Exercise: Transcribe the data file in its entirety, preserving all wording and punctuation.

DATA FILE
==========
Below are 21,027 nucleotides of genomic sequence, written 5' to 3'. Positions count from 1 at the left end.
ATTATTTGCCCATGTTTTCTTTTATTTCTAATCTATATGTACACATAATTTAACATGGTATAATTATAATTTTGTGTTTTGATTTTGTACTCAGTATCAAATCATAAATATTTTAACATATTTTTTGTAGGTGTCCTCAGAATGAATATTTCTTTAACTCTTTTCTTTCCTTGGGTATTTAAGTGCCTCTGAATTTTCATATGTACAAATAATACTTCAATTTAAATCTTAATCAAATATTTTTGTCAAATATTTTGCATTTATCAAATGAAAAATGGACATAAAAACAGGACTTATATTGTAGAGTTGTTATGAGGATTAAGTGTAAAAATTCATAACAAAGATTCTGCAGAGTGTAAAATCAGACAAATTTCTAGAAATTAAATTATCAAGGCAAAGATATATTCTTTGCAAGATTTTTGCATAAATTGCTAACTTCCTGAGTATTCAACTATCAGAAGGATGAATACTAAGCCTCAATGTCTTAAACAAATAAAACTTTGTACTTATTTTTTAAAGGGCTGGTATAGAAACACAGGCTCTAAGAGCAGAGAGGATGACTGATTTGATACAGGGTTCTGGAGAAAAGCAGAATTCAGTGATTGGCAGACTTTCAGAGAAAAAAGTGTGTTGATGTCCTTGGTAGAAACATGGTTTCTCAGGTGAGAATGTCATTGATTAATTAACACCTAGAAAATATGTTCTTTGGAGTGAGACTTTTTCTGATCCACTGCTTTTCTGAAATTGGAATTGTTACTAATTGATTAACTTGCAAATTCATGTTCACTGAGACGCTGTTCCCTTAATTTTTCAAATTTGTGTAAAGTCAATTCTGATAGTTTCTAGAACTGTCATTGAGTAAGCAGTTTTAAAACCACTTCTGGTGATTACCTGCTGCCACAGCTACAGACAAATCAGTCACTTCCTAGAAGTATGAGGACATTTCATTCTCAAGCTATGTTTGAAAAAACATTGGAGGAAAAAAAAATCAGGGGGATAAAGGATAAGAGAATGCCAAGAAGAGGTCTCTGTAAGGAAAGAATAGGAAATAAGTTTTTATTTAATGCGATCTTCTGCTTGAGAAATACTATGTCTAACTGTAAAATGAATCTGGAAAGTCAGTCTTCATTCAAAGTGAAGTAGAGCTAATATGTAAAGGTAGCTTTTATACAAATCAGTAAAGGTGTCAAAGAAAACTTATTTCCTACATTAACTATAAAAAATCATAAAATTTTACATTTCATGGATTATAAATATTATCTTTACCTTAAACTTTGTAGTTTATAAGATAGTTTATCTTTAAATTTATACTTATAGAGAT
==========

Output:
Below are 21,027 nucleotides of genomic sequence, written 5' to 3'. Positions count from 1 at the left end.
ATTATTTGCCCATGTTTTCTTTTATTTCTAATCTATATGTACACATAATTTAACATGGTATAATTATAATTTTGTGTTTTGATTTTGTACTCAGTATCAAATCATAAATATTTTAACATATTTTTTGTAGGTGTCCTCAGAATGAATATTTCTTTAACTCTTTTCTTTCCTTGGGTATTTAAGTGCCTCTGAATTTTCATATGTACAAATAATACTTCAATTTAAATCTTAATCAAATATTTTTGTCAAATATTTTGCATTTATCAAATGAAAAATGGACATAAAAACAGGACTTATATTGTAGAGTTGTTATGAGGATTAAGTGTAAAAATTCATAACAAAGATTCTGCAGAGTGTAAAATCAGACAAATTTCTAGAAATTAAATTATCAAGGCAAAGATATATTCTTTGCAAGATTTTTGCATAAATTGCTAACTTCCTGAGTATTCAACTATCAGAAGGATGAATACTAAGCCTCAATGTCTTAAACAAATAAAACTTTGTACTTATTTTTTAAAGGGCTGGTATAGAAACACAGGCTCTAAGAGCAGAGAGGATGACTGATTTGATACAGGGTTCTGGAGAAAAGCAGAATTCAGTGATTGGCAGACTTTCAGAGAAAAAAGTGTGTTGATGTCCTTGGTAGAAACATGGTTTCTCAGGTGAGAATGTCATTGATTAATTAACACCTAGAAAATATGTTCTTTGGAGTGAGACTTTTTCTGATCCACTGCTTTTCTGAAATTGGAATTGTTACTAATTGATTAACTTGCAAATTCATGTTCACTGAGACGCTGTTCCCTTAATTTTTCAAATTTGTGTAAAGTCAATTCTGATAGTTTCTAGAACTGTCATTGAGTAAGCAGTTTTAAAACCACTTCTGGTGATTACCTGCTGCCACAGCTACAGACAAATCAGTCACTTCCTAGAAGTATGAGGACATTTCATTCTCAAGCTATGTTTGAAAAAACATTGGAGGAAAAAAAAATCAGGGGGATAAAGGATAAGAGAATGCCAAGAAGAGGTCTCTGTAAGGAAAGAATAGGAAATAAGTTTTTATTTAATGCGATCTTCTGCTTGAGAAATACTATGTCTAACTGTAAAATGAATCTGGAAAGTCAGTCTTCATTCAAAGTGAAGTAGAGCTAATATGTAAAGGTAGCTTTTATACAAATCAGTAAAGGTGTCAAAGAAAACTTATTTCCTACATTAACTATAAAAAATCATAAAATTTTACATTTCATGGATTATAAATATTATCTTTACCTTAAACTTTGTAGTTTATAAGATAGTTTATCTTTAAATTTATACTTATAGAGAT